Old Republic (NYSE:ORI)
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5 Years : From Jul 2012 to Jul 2017
Taking the bad with the good long has been a fact of life for U.S. mortgage insurers. But now, as the industry struggles through the toughest patch of its five-decade history, one long-time executive is shopping a proposal that would help mortgage insurers the next time the housing market implodes.
The only problem: Easing mortgage insurers through the bad times would require them to sacrifice some of the outsized profits they enjoy when the housing market is healthy.
The plan, put forward by Aldo Zucaro, chief executive of Old Republic International Corp. (ORI), calls for mortgage insurers to create a mutual reinsurance company. The reinsurer would collect premiums from each of the rival mortgage insurers, and then cover their losses when a housing crisis hits.
"There's bound to be another catastrophic period," Zucaro said. "In this industry, you get some very good years and then--whamo--you get hit and you better have the money to weather the storm."
Zucaro is putting forward the plan as Congress and the Obama administration consider ways to reform the mortgage-finance market and wind down government-controlled mortgage giants Fannie Mae (FNMA) and Freddie Mac (FMCC), whose government takeover has cost taxpayers about $138 billion so far. The mortgage-insurance industry, which insures loans sold to Fannie and Freddie, has paid $22 billion to the two companies since 2007, according to an industry trade group.
Whether other mortgage insurers will agree to Zucaro's plan is an open question. Spokespeople for some of the leading mortgage insurers, including MGIC Investment Corp. (MTG), PMI Group Inc. (PMI) and Genworth Financial Inc. (GNW), had no comments on Zucaro's proposal, though a few said they were reviewing it.
"We are going to have some further discussions with the key players in the industry," Zucaro said.
Mortgage insurers sell protection on home loans where a borrower has put down less than the standard 20% down payment. The insurance is typically paid for by the homeowner, but claims are paid to the lender if the borrower defaults.
The promise to reimburse lenders on defaults has proven to be a costly one in recent years. Mortgage insurers sold too much underpriced coverage as the housing bubble inflated, and the industry has lost more than $15 billion since 2007 as it made good on its policies.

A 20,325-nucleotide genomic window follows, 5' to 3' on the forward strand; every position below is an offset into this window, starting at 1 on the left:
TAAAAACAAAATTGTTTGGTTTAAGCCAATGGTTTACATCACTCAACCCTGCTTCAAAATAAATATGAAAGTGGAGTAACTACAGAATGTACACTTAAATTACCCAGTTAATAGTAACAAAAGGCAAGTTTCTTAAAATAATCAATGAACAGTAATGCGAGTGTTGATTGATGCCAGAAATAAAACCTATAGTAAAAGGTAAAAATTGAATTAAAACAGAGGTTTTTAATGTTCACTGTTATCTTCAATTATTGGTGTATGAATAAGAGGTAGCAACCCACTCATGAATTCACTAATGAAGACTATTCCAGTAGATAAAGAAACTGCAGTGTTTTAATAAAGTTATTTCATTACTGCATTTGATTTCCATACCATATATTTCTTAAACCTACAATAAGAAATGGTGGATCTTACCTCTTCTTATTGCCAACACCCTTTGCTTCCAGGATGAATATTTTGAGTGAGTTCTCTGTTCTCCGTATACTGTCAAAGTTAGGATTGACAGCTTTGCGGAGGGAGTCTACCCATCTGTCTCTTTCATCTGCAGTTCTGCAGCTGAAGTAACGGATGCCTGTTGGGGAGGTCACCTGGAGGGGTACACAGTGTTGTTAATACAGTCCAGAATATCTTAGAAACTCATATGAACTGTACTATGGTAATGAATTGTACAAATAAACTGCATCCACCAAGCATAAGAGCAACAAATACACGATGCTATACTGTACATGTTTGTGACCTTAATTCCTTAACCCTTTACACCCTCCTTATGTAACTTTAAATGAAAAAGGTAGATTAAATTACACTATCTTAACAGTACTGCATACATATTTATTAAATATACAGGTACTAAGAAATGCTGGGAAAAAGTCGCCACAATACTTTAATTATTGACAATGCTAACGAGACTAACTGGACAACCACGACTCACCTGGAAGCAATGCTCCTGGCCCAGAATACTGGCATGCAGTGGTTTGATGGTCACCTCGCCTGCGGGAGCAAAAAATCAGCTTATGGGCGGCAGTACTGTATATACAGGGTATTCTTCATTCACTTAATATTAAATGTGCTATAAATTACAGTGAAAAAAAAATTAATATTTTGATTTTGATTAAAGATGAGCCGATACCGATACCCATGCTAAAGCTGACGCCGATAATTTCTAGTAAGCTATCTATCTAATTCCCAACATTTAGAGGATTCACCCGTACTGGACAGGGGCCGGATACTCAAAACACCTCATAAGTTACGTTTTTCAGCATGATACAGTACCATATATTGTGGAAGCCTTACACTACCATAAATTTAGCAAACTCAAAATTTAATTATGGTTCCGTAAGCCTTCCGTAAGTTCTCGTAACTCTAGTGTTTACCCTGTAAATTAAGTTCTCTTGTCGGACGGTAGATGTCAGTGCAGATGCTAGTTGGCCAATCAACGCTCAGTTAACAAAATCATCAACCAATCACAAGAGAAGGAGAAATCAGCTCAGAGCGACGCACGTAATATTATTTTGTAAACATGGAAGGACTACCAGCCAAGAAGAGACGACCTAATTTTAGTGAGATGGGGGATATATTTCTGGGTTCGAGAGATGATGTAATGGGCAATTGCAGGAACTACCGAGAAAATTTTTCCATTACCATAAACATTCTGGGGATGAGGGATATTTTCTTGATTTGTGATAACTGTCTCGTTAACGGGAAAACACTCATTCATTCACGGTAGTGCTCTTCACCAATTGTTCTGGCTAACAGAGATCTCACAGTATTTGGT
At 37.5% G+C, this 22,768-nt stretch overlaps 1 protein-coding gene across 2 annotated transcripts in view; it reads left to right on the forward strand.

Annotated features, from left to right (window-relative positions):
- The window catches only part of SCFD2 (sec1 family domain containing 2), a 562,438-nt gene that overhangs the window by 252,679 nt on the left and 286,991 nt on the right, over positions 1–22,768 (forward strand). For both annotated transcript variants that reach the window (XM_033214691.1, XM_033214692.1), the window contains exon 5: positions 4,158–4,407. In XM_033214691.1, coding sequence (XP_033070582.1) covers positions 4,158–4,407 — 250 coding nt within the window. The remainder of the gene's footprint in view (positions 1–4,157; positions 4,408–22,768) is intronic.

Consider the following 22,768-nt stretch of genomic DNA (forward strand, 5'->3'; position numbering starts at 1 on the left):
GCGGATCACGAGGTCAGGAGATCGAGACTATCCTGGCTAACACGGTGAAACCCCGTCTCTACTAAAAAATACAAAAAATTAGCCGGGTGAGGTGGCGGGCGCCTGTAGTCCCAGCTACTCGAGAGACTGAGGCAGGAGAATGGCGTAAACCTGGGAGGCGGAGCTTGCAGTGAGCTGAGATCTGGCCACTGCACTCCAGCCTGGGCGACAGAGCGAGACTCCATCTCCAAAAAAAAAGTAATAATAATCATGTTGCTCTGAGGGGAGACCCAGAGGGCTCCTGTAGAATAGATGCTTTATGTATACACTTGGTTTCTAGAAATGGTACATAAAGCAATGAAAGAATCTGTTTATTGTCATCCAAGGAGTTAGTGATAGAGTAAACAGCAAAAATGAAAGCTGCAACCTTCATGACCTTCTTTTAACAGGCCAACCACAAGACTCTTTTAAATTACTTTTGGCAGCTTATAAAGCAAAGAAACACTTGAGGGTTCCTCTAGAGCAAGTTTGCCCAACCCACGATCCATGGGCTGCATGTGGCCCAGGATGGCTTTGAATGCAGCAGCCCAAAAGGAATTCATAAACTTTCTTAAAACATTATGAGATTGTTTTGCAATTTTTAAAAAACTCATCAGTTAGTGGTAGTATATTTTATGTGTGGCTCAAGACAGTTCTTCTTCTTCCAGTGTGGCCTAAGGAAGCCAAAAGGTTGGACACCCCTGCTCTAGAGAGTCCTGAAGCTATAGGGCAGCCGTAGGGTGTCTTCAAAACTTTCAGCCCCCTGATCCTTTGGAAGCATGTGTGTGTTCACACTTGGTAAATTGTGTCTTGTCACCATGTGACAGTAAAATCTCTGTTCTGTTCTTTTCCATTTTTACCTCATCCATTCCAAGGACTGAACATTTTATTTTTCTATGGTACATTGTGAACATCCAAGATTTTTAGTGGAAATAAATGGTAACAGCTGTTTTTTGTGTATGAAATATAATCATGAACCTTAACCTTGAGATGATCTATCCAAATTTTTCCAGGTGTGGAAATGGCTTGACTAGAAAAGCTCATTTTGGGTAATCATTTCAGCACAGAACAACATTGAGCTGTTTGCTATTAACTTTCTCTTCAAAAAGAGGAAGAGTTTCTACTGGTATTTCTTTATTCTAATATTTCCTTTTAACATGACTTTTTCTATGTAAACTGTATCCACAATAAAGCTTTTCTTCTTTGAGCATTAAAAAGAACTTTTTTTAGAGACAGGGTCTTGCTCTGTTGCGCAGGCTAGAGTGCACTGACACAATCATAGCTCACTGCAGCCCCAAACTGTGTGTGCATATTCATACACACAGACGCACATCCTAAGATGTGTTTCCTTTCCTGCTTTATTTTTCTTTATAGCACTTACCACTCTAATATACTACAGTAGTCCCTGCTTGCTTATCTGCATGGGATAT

At the same time, the industry has ceded much of its market share to the government's Federal Housing Administration. So even though mortgage insurers have tightened underwriting standards and raised prices, profits from new policies so far haven't been enough to offset losses from the older ones. Many who track mortgage insurers don't expect the industry to report a profitable year until 2013.
By then, Zucaro estimates mortgage insurers will have paid nearly twice as much in claims as they collected in premiums over the six-year length of the crisis.
The smallest publicly traded mortgage insurer, Triad Guaranty Inc. (TGIC), was forced to stop selling new policies in 2008 when its capital ran short. Many of the others have been forced to get waivers from state insurance regulators to continue selling new coverage, and drastically have diluted long-time shareholders when they issued new stock while the shares were near historic lows.
Zucaro said a mutual reinsurer would help companies avoid such pitfalls. As outlined in a white paper Old Republic has distributed across the industry, the mutual would begin paying struggling mortgage insurers in the next housing crisis when the industry, on average, is paying out more than it's collecting in premiums. In the interim, the mutual would build reserves by charging mortgage insurers based on how much they insure and how risky their policies are judged to be.
In the 55 years since MGIC founded the first modern-day mortgage insurer, the industry has gone through one other period of paying out more in claims than it's collected in premiums. From 1985 to 1989, mortgage insurers paid out roughly 30% more than they earned. Old Republic posits the mutual reinsurer would have almost 20 years to build up billion of dollars in reserves before another housing calamity strikes.
Collecting the reserves would require the mortgage insurers to pay roughly 20% of their premiums to the reinsurers, cutting into insurers' profits. But Old Republic calculates that would be about what's needed to build a large-enough reserve fund over nearly two decades to reimburse mortgage insurers if the next crisis is as large as the current one.
Had the plan been in place since the last housing crisis ended, "we would obviously have had much lower earnings in the good years because you would have eliminated those times when we had 18% and 20% or more returns on equity," Zucaro said. "But we still would have produced an 11% or 12% return on equity, which in the property-casualty business is a very decent result."
State insurance regulators would have to sign off on the plan. Representatives for the insurance regulatory offices in the key mortgage-insurance states of North Carolina, Pennsylvania and Wisconsin also declined to comment or didn't respond to requests for comment.
Freddie and Fannie would also need to agree.
"We believe that the regulators like the concept," Zucaro said, "but in both cases they would prefer to see the industry come together and agree to the concept."
-By Erik Holm, Dow Jones Newswires; 212-416-2892; firstname.lastname@example.org